Malware is a terror no matter how you spin it. Some viruses might get crushed by a single knowing sweep of your antimalware software; still others might require a stronger hand to clean from your systems. Either way, no malware is ever good news. With that in mind, there are certainly some that are more damaging than others.
Each piece of malicious software attacks and damages in its own unique way, which is why updating your software is so important. Every patch and update adds new parameters to keep you protected against recent viruses, because as new malware is developed and unleashed, Whitehats (ethical hackers) and other computer security experts have to be just as active in creating new defenses.
Malware has been responsible for corrupted and lost files, dead servers, and ruined hardware since its creation. As IT departments help companies evolve and adapt alongside these digital threats, users are learning the importance of proactive security, like backups and disaster recovery plans. Part of that preparedness involves understanding the threats you’ll face.
Ransomware does exactly what it sounds like it does: it holds your computer for ransom. Hackers may encrypt your files or lock you out of your computer and demand money before they send you the decryption key or restore access. This might seem like an easy fix, to simply pay the ransom and get your files back but there’s no guarantee the cybercriminal will stay true to their word. Further, they often ask for exorbitant ransoms in untraceable bitcoin currency. On the other hand, if you fail to meet their demands they threaten to destroy your decryption key and keep you locked out.
The dangers of ransomware are real, but with developments over the past few years, computer security specialists have discovered ways to restore data previously locked by even the most vicious ransomware, CryptoLocker.
The sole purpose of this malware is to give hackers administrator-level access to your computer system, allowing them to take over your network or PC for any number of malicious purposes. Simply, rootkit malware “roots” itself in your system and attempts to conceal itself in order to avoid being picked up by any antimalware programs you have installed. This virus strikes by concealing itself and then running in the background. By remaining invisible to antivirus programs, it becomes nearly impossible to remove, resulting in a need to erase and restore infected hard drives.
Some malware lingers, leaving remnants that prove problematic to remove. This kind of virus infects systems with a multi-pronged approach, utilizing many kinds of malware in its attack. Unfortunately, once those attacks are detected and dealt with, you come to find that only a part of those viruses have been removed. What remains is enough to push your system back towards the source of the malware infection, instigating a cycle of infection-removal-infection.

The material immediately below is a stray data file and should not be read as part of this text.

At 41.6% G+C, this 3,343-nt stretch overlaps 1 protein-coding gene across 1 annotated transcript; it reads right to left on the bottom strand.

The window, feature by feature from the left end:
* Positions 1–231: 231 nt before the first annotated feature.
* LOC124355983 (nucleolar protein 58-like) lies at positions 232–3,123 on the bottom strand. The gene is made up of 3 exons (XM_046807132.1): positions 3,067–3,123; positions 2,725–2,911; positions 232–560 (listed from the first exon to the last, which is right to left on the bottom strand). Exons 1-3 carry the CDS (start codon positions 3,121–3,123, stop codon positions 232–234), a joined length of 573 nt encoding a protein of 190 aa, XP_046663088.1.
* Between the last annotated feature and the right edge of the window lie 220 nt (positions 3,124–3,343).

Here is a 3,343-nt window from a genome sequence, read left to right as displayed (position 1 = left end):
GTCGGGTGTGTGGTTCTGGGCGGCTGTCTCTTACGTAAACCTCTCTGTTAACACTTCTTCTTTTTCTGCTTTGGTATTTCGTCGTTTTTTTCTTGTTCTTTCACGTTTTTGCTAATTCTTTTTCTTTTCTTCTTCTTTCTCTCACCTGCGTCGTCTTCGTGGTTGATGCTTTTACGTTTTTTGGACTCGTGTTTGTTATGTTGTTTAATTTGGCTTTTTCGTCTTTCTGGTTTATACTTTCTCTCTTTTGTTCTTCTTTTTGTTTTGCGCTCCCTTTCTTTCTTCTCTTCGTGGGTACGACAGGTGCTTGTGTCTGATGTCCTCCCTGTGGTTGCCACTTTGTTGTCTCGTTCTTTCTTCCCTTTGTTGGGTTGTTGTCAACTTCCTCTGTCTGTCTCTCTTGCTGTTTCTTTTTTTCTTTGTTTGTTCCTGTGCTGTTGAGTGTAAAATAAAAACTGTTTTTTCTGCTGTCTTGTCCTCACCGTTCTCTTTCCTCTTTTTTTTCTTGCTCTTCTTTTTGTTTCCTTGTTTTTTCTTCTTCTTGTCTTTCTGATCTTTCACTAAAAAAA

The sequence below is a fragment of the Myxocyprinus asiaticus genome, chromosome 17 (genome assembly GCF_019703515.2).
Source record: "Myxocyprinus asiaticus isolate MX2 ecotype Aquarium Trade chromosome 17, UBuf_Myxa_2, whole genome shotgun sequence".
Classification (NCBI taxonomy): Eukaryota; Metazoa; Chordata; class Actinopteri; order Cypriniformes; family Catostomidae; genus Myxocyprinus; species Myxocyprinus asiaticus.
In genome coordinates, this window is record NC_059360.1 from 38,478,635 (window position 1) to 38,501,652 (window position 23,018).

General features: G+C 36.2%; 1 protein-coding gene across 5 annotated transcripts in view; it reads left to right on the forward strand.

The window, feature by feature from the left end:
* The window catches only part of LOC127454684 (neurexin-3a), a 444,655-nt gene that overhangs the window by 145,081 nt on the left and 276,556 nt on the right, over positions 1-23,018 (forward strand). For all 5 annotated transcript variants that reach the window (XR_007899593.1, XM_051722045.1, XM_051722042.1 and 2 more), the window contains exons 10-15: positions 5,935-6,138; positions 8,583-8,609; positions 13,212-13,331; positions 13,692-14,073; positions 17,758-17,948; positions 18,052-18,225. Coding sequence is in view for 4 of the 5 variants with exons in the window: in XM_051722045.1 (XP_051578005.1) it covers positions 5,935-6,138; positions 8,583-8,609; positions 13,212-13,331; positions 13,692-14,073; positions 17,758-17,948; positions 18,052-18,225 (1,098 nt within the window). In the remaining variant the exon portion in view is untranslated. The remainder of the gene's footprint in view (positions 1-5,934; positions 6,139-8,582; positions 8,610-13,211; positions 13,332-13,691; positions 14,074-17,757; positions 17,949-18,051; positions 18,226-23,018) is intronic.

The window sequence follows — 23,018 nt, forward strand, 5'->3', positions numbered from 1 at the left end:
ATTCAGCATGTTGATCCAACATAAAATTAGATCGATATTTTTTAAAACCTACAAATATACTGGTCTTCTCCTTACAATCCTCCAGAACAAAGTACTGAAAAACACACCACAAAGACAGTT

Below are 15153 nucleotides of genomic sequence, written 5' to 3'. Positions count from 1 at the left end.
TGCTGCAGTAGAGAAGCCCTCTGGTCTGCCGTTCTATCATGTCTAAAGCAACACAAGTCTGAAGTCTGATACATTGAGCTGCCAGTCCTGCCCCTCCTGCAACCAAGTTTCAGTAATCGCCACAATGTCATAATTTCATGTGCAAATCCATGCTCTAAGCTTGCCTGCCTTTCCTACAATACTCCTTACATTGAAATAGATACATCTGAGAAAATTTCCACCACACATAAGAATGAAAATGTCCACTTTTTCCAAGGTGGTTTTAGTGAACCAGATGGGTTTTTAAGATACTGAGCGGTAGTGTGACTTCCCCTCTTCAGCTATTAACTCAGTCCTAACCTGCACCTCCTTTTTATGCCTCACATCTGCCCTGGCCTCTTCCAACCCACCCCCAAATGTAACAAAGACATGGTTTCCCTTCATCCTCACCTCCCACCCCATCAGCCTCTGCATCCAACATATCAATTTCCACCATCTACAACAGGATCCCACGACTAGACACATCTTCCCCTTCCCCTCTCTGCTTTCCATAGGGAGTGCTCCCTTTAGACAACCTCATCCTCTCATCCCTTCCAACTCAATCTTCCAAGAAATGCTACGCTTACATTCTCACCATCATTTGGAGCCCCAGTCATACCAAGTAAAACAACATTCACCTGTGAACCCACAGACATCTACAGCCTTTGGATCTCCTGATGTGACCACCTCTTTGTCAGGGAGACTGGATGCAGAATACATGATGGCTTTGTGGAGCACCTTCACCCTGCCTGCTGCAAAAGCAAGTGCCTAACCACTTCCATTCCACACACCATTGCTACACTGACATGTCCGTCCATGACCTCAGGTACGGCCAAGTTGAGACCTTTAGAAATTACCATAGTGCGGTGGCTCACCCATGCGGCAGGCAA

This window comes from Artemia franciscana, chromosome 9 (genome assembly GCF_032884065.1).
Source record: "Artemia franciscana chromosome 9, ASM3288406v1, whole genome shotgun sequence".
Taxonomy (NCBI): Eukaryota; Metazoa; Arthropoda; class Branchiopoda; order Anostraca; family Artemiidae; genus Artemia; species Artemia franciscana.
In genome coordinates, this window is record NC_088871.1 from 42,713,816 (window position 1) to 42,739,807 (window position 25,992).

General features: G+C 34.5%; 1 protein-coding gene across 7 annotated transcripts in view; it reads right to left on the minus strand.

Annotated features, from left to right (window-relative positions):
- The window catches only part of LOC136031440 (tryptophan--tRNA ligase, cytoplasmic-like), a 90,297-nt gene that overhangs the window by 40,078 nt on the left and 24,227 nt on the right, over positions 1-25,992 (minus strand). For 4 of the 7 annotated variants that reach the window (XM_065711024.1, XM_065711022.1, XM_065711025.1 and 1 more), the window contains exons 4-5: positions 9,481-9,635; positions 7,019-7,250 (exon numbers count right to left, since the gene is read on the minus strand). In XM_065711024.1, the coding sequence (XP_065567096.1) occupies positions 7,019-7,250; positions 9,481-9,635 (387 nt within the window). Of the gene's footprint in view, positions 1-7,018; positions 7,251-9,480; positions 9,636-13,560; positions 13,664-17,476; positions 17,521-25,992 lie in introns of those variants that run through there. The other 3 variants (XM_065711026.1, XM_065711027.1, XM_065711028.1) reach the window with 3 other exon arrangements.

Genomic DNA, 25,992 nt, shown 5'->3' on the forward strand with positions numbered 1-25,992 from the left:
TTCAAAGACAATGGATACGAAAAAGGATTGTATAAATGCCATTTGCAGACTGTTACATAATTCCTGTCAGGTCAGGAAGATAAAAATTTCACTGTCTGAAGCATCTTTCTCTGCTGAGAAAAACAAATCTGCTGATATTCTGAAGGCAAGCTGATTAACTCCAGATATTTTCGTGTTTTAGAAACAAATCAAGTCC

Perhaps one of the most difficult kind of malware to deal with, firmware-based viruses are installed in hardware—your bios, HD/SSD, and other PC peripherals. Antivirus programs aren’t equipped to scan your computer’s hardware and firmware, so the firmware-based malware goes undetected. Oftentimes the only way to actually remove the infection is to replace the affected hardware.
Malware with a focus
Ransomware, firmware-based malware, and the other kinds of viruses mentioned above focused on methods of infection, such as how and when to strike. However, some malware is specifically tailored to achieve a goal besides damaging systems. They may be intent on stealing information or monitoring your activity.
There are viruses designed to steal login credentials, from your network, FTP, and email, to your banking, system, and e-commerce websites you’ve. Hackers use these viruses to obtain passwords and then to gain access to your accounts and information, sometimes for spam/phishing purposes. Occasionally their aims are higher and they may try to abuse accounts they’ve gained access to for free goods and services, or to steal identities.
As the name implies, keylogger malware focuses on logging keystrokes. This kind of Trojan monitors what you type, records it, and sends that information back to the hacker responsible. Interestingly enough, keylogging software is actually available commercially. It may be used by parents to monitor the internet activity of their children or companies to detect illicit use of their work computers.
Keyloggers can be designed to record every keystroke, or to be triggered when a specific action is taken, such as navigating to your email in the browser, or your bank’s website. Once there, the software can start recording keystrokes to obtain login information hackers can use or sell.
There are many other kinds of malicious software out there, and as the hackers become increasingly focused on profitability and the black market expands, these viruses will fall into the hands of criminals near and far. In an age where you now have to protect your mobile devices from the same kinds of dangerous cyber attacks, maintaining safe browsing habits and staying current on the latest security threats has never been more important.